As many people who know us know we sit on several camps especially when it comes to databases. The camps we sit on are growing rather than shrinking. While we do have our favorites, we understand that peoples needs and comfort levels are different from ours and we try to take that into consideration when making recommendations to people. The only thing that is generally true about the clientele we consult for is that they fit one of the following features:
It has come up as a topic of discussion, now that SQL Server 2008 is coming out soon and with its new fangled geodetic spatial support, how does this change things?
The short answer is - not much except to increase awareness of spatial databases and to give us more business. As part of our due diligence work we have put together a comparison of the 3 databases spatial functionality - Cross Compare SQL Server 2008 Spatial, PostgreSQL/PostGIS 1.3-1.4, MySQL 5-6 to compliment our Cross Compare of SQL Server, MySQL, and PostgreSQL
We expect to be using both PostgreSQL and SQL Server 2008 databases for our spatial and non-spatial work. In fact we may be using both in the same project in some cases since each has complimentary functionality that the other is lacking and PostgreSQL has the advantage that its raw SQL functionality is on par with SQL Server and it can scale out/run/or for our product producing clients (install on client servers without additional cost) on more platforms via cloud/hosting without incurring software licensing costs.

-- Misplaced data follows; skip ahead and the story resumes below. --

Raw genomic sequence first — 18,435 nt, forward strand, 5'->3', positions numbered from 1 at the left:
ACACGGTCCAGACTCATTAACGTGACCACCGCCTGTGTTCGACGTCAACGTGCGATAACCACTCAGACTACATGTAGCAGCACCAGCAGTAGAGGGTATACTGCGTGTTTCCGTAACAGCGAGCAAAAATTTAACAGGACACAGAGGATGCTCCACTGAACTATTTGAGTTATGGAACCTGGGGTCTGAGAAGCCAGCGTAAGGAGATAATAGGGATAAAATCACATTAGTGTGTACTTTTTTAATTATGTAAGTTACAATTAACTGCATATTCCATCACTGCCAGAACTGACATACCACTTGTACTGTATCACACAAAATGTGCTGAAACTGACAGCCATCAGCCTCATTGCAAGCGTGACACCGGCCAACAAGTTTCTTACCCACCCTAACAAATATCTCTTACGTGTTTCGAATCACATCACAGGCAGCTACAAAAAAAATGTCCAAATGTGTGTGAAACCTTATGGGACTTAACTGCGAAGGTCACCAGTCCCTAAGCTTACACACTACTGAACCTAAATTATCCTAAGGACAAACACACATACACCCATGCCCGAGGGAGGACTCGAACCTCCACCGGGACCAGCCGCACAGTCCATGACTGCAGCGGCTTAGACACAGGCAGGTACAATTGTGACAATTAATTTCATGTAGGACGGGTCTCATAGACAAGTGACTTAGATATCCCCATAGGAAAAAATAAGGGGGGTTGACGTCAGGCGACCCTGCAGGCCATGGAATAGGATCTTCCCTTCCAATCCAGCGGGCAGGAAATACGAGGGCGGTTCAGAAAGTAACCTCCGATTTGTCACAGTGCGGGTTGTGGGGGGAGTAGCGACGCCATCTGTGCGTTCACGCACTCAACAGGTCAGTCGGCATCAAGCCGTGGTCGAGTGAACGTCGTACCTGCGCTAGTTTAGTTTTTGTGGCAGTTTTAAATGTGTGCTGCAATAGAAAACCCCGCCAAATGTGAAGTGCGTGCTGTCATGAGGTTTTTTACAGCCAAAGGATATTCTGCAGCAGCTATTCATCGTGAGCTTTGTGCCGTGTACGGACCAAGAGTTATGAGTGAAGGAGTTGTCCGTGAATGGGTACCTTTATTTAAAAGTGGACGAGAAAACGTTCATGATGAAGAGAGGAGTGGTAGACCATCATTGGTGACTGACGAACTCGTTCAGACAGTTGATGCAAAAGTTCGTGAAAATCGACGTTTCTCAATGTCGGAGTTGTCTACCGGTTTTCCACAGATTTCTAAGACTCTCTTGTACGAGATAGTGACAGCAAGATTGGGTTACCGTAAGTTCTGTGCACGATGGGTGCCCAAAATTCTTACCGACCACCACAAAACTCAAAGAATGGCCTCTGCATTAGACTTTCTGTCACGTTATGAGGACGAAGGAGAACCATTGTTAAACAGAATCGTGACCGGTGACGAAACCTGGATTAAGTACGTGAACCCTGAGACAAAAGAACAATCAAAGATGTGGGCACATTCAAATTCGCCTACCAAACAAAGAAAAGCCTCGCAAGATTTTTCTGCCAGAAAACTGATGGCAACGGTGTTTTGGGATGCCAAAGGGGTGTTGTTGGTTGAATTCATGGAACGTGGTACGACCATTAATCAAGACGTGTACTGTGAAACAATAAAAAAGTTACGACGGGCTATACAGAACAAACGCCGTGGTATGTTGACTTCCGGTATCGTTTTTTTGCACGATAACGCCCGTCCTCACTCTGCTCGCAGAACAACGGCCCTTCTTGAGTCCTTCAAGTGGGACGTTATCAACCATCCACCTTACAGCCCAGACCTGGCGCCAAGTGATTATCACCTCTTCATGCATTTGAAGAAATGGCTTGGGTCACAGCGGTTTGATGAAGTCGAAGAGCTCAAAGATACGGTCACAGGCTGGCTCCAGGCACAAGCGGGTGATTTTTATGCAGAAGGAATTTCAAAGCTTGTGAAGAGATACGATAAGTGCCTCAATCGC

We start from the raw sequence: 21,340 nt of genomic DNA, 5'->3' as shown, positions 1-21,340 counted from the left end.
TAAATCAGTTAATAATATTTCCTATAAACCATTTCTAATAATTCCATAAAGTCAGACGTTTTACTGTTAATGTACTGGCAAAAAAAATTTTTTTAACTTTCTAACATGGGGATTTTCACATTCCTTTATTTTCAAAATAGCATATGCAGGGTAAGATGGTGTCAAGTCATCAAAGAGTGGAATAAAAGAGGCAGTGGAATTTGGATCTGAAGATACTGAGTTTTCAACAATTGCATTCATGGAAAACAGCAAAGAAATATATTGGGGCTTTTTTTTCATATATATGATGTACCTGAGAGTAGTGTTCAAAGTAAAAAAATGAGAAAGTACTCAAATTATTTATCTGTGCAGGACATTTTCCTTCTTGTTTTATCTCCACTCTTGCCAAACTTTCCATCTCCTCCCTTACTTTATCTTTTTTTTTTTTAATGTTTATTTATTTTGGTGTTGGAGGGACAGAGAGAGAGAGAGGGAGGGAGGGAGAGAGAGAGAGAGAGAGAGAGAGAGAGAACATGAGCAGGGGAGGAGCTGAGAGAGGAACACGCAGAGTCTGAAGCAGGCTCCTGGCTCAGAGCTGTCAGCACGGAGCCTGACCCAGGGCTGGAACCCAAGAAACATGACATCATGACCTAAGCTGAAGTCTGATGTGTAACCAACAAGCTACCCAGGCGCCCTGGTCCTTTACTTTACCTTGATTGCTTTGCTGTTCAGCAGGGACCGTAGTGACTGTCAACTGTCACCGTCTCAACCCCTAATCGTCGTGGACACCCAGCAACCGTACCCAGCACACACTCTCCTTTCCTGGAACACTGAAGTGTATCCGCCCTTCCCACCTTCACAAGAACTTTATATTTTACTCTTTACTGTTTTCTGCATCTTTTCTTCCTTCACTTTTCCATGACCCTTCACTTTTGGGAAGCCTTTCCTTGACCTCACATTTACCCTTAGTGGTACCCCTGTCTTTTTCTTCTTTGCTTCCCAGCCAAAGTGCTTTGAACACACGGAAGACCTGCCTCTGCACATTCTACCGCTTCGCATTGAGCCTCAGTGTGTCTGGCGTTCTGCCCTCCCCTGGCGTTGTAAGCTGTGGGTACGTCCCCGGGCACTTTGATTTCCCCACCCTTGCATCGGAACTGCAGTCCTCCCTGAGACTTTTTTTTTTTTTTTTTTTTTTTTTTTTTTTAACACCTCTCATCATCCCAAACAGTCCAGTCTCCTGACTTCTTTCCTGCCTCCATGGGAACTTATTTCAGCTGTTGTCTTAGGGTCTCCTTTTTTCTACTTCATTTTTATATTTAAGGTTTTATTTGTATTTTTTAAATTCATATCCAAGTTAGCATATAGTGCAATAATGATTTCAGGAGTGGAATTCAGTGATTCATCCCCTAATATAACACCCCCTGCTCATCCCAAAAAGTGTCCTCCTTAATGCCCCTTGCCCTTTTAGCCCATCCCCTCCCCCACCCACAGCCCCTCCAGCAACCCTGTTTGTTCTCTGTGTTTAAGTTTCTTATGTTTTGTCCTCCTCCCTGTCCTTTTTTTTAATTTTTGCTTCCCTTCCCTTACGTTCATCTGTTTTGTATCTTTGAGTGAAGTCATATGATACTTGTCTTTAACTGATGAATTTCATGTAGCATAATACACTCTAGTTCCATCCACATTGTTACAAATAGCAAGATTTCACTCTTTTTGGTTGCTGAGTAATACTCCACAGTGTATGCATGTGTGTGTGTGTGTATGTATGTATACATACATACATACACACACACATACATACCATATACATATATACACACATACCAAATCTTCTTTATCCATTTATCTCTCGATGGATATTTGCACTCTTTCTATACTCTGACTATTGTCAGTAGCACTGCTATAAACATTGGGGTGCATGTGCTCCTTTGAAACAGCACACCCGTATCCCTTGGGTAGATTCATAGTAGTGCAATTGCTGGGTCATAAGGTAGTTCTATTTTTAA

We are predominantly SQL Server consultants. It must be noted we are less than we once were, but if truth be known 80% of our database revenue still comes from SQL Server Support and application development, and the remaining 20% is split between MySQL and PostgreSQL with MySQL still leading that chunk.
It is true that the predominant reason for us starting to use PostgreSQL was for the superior spatial functionality at zero cost and for that we put up with a lot of annoying things about PostgreSQL (which for the most part, most of those issues no longer exist in PostgreSQL 8+).
Along the way we discovered things about PostgreSQL that we liked a lot more than we liked in SQL Server and MySQL.
The fact that lots of rich .NET work surrounding the PostgreSQL and Linux community is happening Francisco's Npgsql group work, better overall support of PostgreSQL on windows, Mono.NET making it possible to run .NET on Linux, and various efforts of .NET in GIS world SharpMap.Net, ZigGIS, MapDotNet, Manifold, ArcGIS Server - each with a strong PostGIS support, the integration of SQL Server 2005+ with .NET and Windows platform is not as strong of a selling point as it once was a year or two ago.